# Why is the mean speed of a gaseous molecule $\sqrt{\frac{8RT}{\pi M}}$?

I was able to derive the formula for root-mean-squared speed of a molecule, using a basic method taught at school. However, in my textbook, there's a point that:

It can be shown that $\bar v = \sqrt{\frac{8RT}{\pi M}}$

where $R = 8.314\text{ J mol}^{-1}\text{ K}^{-1}$, T = Absolute temperature, and M = Molar mass of given gas.

I was unable to prove this. I am aware of the Maxwell-Boltzmann speed distribution curve, but haven't learnt it in detail. Can this be derived from that? Are there other methods of deriving it?

You're on the right track: you do indeed need to work out $v_{rms}$ from the Maxwell-Boltzmann distribution. There are no other methods, because, by definition, you compute a mean with respect to a probability distribution describing the underlying population, so the pdf has to come in somewhere.
The MB distribution comes from (1) the Boltzmann Distribution, justified by the analysis of the Canonical Ensemble, and, to apply this distribution, you also need to know what degeneracy function aka density of states $g(E)$ is - with each particle's energy given by $m\,v^2/2$, the number of possible states in a narrow velocity range around velocity $v$ is proportional to the volume of a spherical shell, i.e. proportional to $v^2$. So when we work out the Boltzmann distribution for the velocities, we get $p(E)\propto g(E) \exp(-E/(k\,T)) = v^2 e^{-\frac{m\,v^2}{2\,k\,T}}$, which last function is proportional to the Maxwell-Boltzman distribution $p_{MB}(v)$.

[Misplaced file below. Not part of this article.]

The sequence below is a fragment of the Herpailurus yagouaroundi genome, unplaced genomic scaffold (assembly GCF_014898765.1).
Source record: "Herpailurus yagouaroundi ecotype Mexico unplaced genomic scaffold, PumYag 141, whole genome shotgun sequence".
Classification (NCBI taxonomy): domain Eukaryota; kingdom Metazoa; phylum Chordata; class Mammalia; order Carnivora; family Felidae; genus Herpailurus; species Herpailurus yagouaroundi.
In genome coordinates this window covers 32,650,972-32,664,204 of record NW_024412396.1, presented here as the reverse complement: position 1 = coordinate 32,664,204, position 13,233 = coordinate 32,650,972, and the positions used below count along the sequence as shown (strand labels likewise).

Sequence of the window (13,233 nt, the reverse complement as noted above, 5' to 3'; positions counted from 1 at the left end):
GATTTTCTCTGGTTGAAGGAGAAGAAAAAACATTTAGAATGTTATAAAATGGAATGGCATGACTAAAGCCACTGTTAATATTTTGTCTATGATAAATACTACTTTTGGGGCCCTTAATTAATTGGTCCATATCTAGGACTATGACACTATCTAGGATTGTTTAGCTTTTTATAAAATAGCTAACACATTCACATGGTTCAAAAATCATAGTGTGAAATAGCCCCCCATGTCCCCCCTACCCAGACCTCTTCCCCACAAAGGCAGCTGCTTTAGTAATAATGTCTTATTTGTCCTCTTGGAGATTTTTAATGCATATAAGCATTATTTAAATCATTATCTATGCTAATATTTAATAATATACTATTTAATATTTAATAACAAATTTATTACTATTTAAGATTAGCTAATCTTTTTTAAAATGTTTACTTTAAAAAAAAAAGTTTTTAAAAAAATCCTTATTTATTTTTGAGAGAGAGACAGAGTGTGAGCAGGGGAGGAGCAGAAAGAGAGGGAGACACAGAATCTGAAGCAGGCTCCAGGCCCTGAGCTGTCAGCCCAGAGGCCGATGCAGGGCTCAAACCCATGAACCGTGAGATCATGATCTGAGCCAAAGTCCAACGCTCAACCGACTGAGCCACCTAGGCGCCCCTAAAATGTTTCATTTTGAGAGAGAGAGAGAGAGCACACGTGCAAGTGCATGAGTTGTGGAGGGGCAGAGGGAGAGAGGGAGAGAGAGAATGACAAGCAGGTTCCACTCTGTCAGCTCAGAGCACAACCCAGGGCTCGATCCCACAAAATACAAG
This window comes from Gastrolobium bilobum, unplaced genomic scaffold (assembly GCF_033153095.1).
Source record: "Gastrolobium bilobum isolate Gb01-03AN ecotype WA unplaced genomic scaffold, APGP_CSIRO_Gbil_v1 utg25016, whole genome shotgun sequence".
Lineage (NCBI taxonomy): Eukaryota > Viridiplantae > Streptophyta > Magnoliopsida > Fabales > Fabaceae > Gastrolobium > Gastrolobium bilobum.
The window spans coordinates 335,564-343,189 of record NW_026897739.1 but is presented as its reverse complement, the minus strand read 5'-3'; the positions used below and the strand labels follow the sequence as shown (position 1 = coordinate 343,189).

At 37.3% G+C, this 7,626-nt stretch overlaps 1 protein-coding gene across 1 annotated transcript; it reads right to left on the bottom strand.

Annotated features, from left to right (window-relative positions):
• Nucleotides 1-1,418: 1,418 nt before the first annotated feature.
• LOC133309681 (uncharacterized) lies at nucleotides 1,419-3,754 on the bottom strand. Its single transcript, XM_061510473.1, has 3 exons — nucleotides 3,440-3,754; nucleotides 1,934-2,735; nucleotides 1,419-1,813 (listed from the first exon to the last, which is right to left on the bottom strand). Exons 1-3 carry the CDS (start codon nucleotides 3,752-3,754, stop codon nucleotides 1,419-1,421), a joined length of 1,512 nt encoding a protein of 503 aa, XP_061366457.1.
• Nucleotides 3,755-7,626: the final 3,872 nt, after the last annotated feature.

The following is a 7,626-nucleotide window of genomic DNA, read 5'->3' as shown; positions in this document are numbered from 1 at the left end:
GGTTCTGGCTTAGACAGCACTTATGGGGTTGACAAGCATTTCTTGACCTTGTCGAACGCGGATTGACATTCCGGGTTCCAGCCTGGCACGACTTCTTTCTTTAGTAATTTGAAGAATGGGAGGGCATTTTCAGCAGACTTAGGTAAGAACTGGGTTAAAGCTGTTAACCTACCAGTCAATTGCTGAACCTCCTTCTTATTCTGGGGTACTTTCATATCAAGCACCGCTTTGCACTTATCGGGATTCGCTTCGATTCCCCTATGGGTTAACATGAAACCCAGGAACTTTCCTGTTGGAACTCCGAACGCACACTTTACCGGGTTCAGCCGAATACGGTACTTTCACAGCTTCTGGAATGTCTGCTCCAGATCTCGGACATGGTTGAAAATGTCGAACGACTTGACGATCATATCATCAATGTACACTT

Now all you need to do is find the correct normalization constant to make $\int_0^\infty p_{MB}(v)\,\mathrm{d} v = 1$ (or look up the normalized distribution) and then work out the mean square velocity $\int_0^\infty\,v^2\, p_{MB}(v)\,\mathrm{d} v$ and you're there.
You will also need to convert the Boltzmann constant $k$ to molar gas constant $R=N_A\,k$.
• I'm sorry I didn't make it clear earlier, I wanted to derive $v_{mean}$ not $v_{rms}$. I believe you'll edit that in, as the method you say is for $v_{mean}$. +1 Thanks! Commented Feb 17, 2018 at 8:20
• @AbhigyanC The method will work for any statistic. So, with the normalized distribution, calculate $\int_0^\infty\,v\,p_{MB}(v)\,\mathrm{d} v$. Commented Feb 17, 2018 at 12:24